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A 19-year-old man presented with painful lesions all over the body for last 25 days. Cutaneous examination revealed multiple fluid-filled bullae and tender ulcers of varying size with undermined violaceous borders (figure 1A–D) distributed over face, bilateral upper, lower limbs and trunk. On per abdomen examination, spleen was palpable 4 cm below the left costal margin. Histopathological examination from the blister on the left lower leg revealed subepidermal blister. In addition, there was dense neutrophilic infiltrate along with few lymphocytes mainly within the dermis (figure 2A, B). Fungal, bacterial and mycobacterial cultures were sterile. His blood tests revealed a white blood cell count of 2.19x102/L with 95% neutrophils and 4% lymphocytes, haemoglobin of 0.72g/L and platelets of 1.2x101/L. Blood urea levels were 260 mg/dL and serum creatinine was 2.8 mg/dL. Antinuclear antibody, rheumatoid factor, anticardiolipin antibody, myeloperoxidase and antineutrophil cytoplasmic antibody titre were negative. ECG revealed no significant findings. Patient could not be evaluated further as he died within a week of admission.
Pyoderma gangrenosum (PG) is a sterile neutrophilic dermatosis of unknown aetiology. Commonly affected age group is 40–60 years. Ulcerative, bullous, pustular and vegetative forms are the different clinical variants. Bullous PG is rare and was first described by Perry and Winkelmann in 1972.1
Classic PG is characterised by deep ulcers with undermined borders while in bullous variant there are superficial ulcers. Upper body is commonly involved in the bullous variant while lower extremity involvement is common in classic PG.1 Lymphoproliferative diseases, inflammatory bowel disease, rheumatoid arthritis and so on are frequently associated with this subtype. Haematological malignancy is found in about 70% of cases. Thirty eight cases of bullous PG were reviewed by Sakiyama et al and it was found that the most commonly associated haematological disorders were acute myeloblastic leukaemia (44.7%) and chronic myelogenous leukaemia (10.5%).2
Diagnosis is determined on the basis of clinical features and evolution of the lesion (rapid progression). Histopathological findings are only supportive and depend on the site and stage of the lesion. Biopsy from the centre of the ulcer shows massive neutrophilic infiltrate in the absence of vasculitis and granuloma formation and the one done from periphery of the lesion will have lymphocytic infiltrate predominantly. In addition to the above findings, there can be epidermal necrosis with subepidermal blister in cases of bullous PG.1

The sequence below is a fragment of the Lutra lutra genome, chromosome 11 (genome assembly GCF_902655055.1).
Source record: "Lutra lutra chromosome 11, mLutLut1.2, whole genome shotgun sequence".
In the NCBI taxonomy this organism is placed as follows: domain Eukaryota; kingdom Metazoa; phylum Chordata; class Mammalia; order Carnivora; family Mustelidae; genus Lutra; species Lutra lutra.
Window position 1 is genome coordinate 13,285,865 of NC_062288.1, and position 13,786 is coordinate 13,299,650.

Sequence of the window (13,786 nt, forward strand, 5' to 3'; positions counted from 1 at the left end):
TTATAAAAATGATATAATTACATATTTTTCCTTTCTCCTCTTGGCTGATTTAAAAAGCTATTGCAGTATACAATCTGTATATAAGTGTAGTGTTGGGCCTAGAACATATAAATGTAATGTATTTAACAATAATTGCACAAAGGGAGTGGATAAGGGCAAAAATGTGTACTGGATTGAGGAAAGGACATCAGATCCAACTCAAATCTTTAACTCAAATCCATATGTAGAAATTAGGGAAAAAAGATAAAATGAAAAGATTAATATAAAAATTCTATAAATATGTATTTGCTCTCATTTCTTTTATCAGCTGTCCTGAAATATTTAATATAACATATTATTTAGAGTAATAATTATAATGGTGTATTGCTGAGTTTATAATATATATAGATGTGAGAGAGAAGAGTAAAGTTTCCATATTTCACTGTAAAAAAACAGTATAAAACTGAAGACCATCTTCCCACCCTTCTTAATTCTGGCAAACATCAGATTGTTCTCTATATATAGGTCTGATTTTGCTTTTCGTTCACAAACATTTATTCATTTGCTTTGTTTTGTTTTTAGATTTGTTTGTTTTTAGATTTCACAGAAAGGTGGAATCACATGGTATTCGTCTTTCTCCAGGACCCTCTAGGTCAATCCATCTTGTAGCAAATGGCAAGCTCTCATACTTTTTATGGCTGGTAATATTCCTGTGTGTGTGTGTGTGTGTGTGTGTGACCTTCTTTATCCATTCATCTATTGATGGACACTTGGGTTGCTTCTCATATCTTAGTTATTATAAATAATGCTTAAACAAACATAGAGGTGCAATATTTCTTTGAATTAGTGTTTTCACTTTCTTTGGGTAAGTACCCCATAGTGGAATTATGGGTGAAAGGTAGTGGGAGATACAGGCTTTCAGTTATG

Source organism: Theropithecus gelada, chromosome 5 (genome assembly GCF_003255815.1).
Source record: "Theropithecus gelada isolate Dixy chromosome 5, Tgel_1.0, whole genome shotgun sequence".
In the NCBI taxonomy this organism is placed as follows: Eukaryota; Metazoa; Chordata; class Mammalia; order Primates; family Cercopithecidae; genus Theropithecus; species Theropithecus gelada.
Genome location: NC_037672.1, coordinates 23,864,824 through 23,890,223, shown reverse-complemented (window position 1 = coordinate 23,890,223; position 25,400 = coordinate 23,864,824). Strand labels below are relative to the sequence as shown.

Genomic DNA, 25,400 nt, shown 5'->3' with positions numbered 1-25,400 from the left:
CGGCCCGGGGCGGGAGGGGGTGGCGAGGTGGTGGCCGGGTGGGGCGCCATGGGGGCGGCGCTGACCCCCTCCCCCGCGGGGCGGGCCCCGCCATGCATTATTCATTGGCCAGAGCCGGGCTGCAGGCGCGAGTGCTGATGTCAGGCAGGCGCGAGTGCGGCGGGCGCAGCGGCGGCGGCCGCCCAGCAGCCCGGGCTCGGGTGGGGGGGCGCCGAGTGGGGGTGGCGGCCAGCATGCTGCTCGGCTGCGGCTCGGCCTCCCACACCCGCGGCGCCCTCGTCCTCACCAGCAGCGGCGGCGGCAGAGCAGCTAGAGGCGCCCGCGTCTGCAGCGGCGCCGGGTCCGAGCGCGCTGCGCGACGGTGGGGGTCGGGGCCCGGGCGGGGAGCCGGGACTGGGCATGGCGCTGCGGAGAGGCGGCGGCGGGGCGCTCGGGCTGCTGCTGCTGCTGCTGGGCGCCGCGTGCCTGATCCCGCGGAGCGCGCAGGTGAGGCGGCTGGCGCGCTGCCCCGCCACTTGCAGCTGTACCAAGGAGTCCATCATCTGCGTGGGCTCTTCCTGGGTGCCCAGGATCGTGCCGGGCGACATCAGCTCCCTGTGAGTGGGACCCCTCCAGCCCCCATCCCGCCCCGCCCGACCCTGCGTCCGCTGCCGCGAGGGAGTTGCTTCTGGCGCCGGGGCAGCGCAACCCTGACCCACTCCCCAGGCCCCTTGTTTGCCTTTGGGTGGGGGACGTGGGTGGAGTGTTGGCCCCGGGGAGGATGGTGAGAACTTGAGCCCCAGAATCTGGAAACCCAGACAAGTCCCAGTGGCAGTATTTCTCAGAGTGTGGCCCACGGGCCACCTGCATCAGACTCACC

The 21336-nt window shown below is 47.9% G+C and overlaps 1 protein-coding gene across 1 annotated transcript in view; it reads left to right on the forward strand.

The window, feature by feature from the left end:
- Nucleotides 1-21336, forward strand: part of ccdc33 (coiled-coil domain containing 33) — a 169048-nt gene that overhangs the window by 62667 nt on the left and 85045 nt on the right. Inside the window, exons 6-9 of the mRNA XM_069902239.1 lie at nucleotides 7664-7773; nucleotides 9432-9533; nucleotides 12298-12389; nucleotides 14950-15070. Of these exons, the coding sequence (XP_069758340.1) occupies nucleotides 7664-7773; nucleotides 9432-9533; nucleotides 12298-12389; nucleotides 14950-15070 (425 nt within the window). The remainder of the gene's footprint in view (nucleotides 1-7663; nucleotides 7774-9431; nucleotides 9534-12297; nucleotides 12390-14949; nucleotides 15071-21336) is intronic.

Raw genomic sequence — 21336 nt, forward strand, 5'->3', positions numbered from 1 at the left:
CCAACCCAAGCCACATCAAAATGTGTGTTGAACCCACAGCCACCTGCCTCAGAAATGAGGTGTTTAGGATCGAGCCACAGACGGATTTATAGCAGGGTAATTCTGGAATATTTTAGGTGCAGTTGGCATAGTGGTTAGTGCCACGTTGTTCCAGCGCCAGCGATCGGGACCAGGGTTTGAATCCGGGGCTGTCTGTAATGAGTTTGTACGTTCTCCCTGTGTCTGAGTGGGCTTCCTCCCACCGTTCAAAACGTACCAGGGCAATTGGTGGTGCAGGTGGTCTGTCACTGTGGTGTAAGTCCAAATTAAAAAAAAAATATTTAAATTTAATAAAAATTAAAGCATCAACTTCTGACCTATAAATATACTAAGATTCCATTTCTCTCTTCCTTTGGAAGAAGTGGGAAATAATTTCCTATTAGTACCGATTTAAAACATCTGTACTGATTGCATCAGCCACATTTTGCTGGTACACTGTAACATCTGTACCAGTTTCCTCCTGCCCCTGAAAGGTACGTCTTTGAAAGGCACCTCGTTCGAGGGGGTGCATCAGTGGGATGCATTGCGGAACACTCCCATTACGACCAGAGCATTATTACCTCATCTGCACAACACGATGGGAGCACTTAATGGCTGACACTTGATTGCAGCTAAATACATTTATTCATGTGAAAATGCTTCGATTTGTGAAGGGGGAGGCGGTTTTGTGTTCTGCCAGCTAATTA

Vasculitis (Wegener’s granulomatosis, livedoid vasculitis, polyarteritis nodosa and so on), infections (deep fungal, bacterial), malignancies (lymphomas, leukaemia), neutrophilic dermatoses (atypical Sweet’s syndrome, Behcet’s disease) and drug reactions are some of the important differentials.1 Caughman et al 3 suggested that bullous PG and atypical Sweet’s syndrome represent two different ends of the same spectrum of disorders.
Treatment of the underlying disorder can help in early healing of the ulcer. Systemic corticosteroids are the first-line treatment while drugs like cyclosporine, methotrexate, azathioprine, cyclophosphamide, sulphasalazine, dapsone, clofazimine and rifampicin can also be given.1 Pathergy phenomenon can be seen in this dermatosis hence surgical intervention should be avoided.
Bullous pyoderma gangrenosum is mostly associated with haematological abnormality.
Upper extremity is the the most common site involved and is characterised by superficial ulcers as compared with the classical variant.
Subepidermal bulla can be seen on histopathology in addition to the tissue neutrophilia.
Contributors Conception and design, acquisition of data or analysis and interpretation of data; drafting the article or revising it critically for important intellectual content: SS, SP and AS. Final approval of the version published; agreement to be accountable for the article and to ensure that all questions regarding the accuracy or integrity of the article are investigated and resolved: SS and SP.
Funding The authors have not declared a specific grant for this research from any funding agency in the public, commercial or not-for-profit sectors.
Competing interests None declared.
Provenance and peer review Not commissioned; externally peer reviewed.
Patient consent for publication Parental/guardian consent obtained.
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